Eva Dahlbeck, who made six memorable films with Ingmar Bergman, was one of the most nimble performers to pass through the director’s troupe of regular actors. It was in 1952, while Bergman was still in the first decade of his directorial career, that Dahlbeck made her indelible entrance into his body of work with the film Waiting Women, as a wife trapped with her husband in a stalled elevator, where they wind up having a more intimate exchange than they’ve had in years. In the above video piece, created for the Criterion Channel on FilmStruck, Bergman biographer Peter Cowie describes how the filmmaker immediately saw in Dahlbeck “a woman who kowtowed to no man,” even coming to dub the performer “the battleship of femininity” for her imperious air. Over the course of a collaboration that lasted more than a decade, and included such films as the sparkling period sex comedy Smiles of a Summer Night and the more reflective chamber drama Brink of Life, Dahlbeck would, according to Cowie, invigorate Bergman’s work with her “robust and civilized personality.”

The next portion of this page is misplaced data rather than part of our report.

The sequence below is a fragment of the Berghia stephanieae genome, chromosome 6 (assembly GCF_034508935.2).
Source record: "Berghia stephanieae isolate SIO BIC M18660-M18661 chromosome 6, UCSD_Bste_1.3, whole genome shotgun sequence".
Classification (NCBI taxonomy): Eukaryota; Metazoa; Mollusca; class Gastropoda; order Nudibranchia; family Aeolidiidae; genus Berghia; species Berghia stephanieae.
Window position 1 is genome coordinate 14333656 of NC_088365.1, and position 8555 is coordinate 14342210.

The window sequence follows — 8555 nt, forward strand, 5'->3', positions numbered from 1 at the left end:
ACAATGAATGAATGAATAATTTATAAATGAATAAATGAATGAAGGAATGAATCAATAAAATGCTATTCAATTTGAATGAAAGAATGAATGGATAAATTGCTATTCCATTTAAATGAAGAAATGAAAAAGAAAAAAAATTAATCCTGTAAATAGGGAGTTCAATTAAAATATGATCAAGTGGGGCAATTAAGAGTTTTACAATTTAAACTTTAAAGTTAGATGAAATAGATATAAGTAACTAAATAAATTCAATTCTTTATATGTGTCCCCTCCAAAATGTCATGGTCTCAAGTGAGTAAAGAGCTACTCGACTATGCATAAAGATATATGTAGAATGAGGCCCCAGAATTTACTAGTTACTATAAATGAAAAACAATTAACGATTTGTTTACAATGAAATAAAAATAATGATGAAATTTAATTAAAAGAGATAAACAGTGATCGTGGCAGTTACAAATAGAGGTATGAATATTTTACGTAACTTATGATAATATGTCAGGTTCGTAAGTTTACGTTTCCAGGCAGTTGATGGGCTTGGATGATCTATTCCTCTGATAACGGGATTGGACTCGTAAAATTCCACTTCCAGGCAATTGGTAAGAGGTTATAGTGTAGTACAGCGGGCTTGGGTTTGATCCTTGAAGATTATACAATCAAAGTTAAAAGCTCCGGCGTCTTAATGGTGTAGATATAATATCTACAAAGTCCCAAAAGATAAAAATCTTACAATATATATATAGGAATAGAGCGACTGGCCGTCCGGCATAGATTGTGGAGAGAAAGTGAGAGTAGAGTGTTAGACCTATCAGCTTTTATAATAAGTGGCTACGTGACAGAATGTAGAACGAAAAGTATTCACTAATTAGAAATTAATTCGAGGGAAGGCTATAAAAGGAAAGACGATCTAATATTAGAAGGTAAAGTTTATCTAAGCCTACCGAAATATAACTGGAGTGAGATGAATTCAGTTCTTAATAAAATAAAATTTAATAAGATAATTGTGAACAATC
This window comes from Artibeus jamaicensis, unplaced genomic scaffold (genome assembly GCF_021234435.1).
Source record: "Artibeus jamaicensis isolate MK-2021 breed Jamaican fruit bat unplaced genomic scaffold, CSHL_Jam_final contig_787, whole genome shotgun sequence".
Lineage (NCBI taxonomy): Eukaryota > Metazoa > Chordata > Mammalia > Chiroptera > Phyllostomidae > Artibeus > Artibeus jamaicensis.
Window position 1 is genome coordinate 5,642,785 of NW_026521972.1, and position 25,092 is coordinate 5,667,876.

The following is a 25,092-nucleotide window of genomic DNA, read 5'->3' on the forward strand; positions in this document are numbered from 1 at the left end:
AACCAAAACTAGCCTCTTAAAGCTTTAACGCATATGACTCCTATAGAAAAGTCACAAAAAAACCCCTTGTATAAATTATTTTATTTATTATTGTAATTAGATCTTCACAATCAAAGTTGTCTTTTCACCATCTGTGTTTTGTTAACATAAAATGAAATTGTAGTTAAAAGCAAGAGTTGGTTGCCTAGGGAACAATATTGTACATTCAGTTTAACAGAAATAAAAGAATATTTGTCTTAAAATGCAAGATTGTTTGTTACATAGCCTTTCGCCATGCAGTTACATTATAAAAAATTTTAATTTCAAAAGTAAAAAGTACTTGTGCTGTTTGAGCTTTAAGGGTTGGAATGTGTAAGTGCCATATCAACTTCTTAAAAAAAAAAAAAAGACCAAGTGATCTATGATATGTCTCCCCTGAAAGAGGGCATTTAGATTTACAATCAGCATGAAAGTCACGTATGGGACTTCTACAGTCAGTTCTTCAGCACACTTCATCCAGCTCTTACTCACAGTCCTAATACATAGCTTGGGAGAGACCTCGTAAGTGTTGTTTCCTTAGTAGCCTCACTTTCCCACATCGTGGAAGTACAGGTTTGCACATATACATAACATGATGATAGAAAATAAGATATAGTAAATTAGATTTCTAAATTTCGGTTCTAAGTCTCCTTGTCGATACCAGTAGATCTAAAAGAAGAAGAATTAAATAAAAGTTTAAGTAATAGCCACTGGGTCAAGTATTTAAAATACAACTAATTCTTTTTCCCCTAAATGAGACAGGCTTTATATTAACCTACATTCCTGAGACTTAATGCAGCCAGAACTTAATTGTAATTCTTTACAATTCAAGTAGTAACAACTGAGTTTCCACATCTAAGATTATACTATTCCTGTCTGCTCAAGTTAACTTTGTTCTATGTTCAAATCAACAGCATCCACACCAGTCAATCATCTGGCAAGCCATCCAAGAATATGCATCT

Consuming the Cat: Brenda Lien Calls Out an Internet Fetish
In a short film now featured on the Criterion Channel, the German filmmaker interrogates our insatiable appetite for feline memes and what it says about our consumerist culture.
The Art of Lighting a Comedic Thriller
In the latest episode of Observations on Film Art, Professor Kristin Thompson explores how Ernst Lubitsch’s satirical masterpiece To Be or Not to Be employs a venerable cinematographic technique: three-point lighting.